Table 1: Daily Vitamin B6 Recommended Dietary Allowance (RDA) to Meet the Needs of Healthy Individuals4

Certain populations may need to be more mindful when evaluating their Vitamin B6 needs. For example, it is recommended for vegetarians to consume higher levels of Vitamin B6 by eating fortified foods or adding a nutrition supplement to their daily regimen.3 Other individuals who are recommended to consult with their physician to determine Vitamin B6 needs include those using the cycloserine antibiotic as it may interfere with the absorption and storage of Vitamin B6 and those taking antiepileptic drugs.2 With any particular medication or health condition it is always best to consult with your primary healthcare provider before taking the Healthycell® products or any nutrition supplement.

Vitamin B6 toxicity – more common

The pyridoxal phosphate form of Vitamin B6 can be stored in muscle and liver cells even as a water-soluble vitamin.1 Therefore, Vitamin B6 toxicity is one of the more common water-soluble vitamin toxicities, especially when mega-dosing with supplements.1 Toxicity of Vitamin B6 is typically seen in doses of 1 – 6 g/day for over a year.2

Vitamin B6 toxicity symptoms include numbness in extremities, trouble walking, and other neurological issues.1,2,3 For this reason, a maximum level that may cause an adverse event, also known as a tolerable upper intake level (UL) has been established to avoid toxic side effects.

Tolerable Upper Intake Level (UL) of Vitamin B6
Infants (0 – 12 months)
Children (1 -8 years) 30 – 40 mg/day
Adolescents (9 – 18 years) 60 – 80 mg/day
Adults (19+ years) 100 mg/day

Table 2: Daily Vitamin B6 Tolerable Upper Intake Level (UL)3

Individuals under the care of a healthcare professional who use Vitamin B6 for medical reasons are excluded from the UL.2

Vitamin B6 deficiency, symptoms, and people at risk

Vitamin B6 deficiency is uncommon, and deficiency would most likely be accompanied by other micronutrient deficiencies, such as vitamin B12 and folate.2 Deficiency results in microcytic, hypochromic anemia, which causes red blood cells to be small and lightly colored, which impairs them from delivering oxygen to tissues.1,4 Other symptoms of inadequate Vitamin B6 include dermatitis, such as dandruff or scaling skin around the mouth, swollen tongue, depression, confusion, and fatigue.1,2 Those who are at risk for Vitamin B6 deficiency include those with impaired metabolism, malnourished, autoimmune disorders, poor renal function, and alcoholism.2,3,4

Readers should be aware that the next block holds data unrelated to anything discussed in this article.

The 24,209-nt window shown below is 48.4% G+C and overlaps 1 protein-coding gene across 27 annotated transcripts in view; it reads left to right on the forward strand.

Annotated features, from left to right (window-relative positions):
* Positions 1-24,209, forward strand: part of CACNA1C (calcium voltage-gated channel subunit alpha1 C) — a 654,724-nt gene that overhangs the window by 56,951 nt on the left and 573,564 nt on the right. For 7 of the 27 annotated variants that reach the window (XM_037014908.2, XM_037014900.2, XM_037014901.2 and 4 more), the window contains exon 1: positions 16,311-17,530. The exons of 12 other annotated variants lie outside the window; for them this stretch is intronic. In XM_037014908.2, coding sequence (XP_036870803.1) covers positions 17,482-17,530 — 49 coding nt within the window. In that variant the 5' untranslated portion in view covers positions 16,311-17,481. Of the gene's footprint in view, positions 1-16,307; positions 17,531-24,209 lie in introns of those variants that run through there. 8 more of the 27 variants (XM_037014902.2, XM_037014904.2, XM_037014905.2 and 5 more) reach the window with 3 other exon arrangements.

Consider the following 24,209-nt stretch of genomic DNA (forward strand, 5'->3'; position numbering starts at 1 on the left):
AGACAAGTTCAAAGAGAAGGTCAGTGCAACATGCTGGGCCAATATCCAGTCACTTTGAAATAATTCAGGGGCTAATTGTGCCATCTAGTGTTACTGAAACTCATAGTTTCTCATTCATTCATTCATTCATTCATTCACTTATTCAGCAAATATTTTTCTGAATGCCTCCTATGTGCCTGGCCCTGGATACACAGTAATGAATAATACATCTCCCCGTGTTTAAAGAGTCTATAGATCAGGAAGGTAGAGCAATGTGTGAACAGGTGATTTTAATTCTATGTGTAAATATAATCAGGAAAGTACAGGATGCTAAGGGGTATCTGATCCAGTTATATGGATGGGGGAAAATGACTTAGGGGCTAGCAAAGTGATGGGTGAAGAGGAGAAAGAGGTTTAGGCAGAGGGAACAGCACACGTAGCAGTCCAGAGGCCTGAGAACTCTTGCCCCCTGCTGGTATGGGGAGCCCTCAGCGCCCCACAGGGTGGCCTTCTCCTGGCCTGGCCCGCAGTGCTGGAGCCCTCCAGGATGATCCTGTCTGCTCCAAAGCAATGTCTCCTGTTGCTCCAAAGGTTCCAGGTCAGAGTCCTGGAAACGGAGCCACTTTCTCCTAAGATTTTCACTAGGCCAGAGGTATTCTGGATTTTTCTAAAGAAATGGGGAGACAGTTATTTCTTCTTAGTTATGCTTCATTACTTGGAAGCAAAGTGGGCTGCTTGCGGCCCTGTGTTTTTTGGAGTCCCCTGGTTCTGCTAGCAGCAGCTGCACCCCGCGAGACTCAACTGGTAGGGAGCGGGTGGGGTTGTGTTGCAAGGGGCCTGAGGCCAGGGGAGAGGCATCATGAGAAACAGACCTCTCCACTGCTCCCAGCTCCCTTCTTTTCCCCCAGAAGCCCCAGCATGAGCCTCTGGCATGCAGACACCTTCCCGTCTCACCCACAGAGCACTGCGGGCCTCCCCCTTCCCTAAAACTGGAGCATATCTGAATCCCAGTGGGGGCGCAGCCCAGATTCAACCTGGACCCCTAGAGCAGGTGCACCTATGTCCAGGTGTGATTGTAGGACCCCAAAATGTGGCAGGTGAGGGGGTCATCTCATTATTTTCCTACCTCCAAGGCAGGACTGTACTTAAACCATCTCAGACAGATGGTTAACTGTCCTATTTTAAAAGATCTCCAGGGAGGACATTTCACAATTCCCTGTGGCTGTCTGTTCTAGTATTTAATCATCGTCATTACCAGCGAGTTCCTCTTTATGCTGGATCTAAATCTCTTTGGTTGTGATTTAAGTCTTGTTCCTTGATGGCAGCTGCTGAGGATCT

Vitamin Bin Healthycell® Pro – Only the best

The source of Vitamin B6 in Healthycell Pro is Pyridoxine HCl.  The dosage of Vitamin B6 in Healthycell Pro is 5 mg in the morning formula and 5 mg in the evening formula, for a daily dose of 10 mg, satisfying 500% of the Daily Value (%DV).

The form of Vitamin B6 Healthycell® uses is pyridoxal 5-phosphate. The dosage of Vitamin B6 in Healthycell® is 8 mg in the morning formula and 2 mg in the evening formula, for a daily dose of 10 mg, satisfying 500% of the Daily Value (%DV). Nutrition supplement labeling and food labeling guidelines use Reference Daily Intake (RDI) as the standard for dosage.


  1. McGuire, Michelle, PhD, and Kathy Beerman A., PhD. “Chapter 10 Water-Soluble

Vitamins.” Nutritional Sciences: From Fundamentals to Food. 2nd ed. Australia:

Thomson/Wadsworth, 2007. 456-458. Print.

2. “Vitamin B6.” National Institutes of Health. U.S. Department of Health

and Human Services, n.d. Web. 07 Dec. 2016.

3. Higdon, Jane, Ph.D, Victoria J. Drake, Ph.D, Barbara Delage, Ph.D, and Jesse F.

Gregory, Ph.D. “Vitamin B6.” Linus Pauling Institute Micronutrient Information Center.

Oregon State University, 22 Aug. 2016. Web. 09 Dec. 2016.

4. Brasaemle, Dawn, PhD. “Folate Lecture.” Rutgers University – Vitamin B6.

New Brunswick. 2015. Lecture

5. Marcason, Wendy, RDN. “What Are B-Vitamins and Folate?” Ear Right. Academy of

Nutrition and Dietetics, 14 Dec. 2015. Web. 14 Oct. 2016.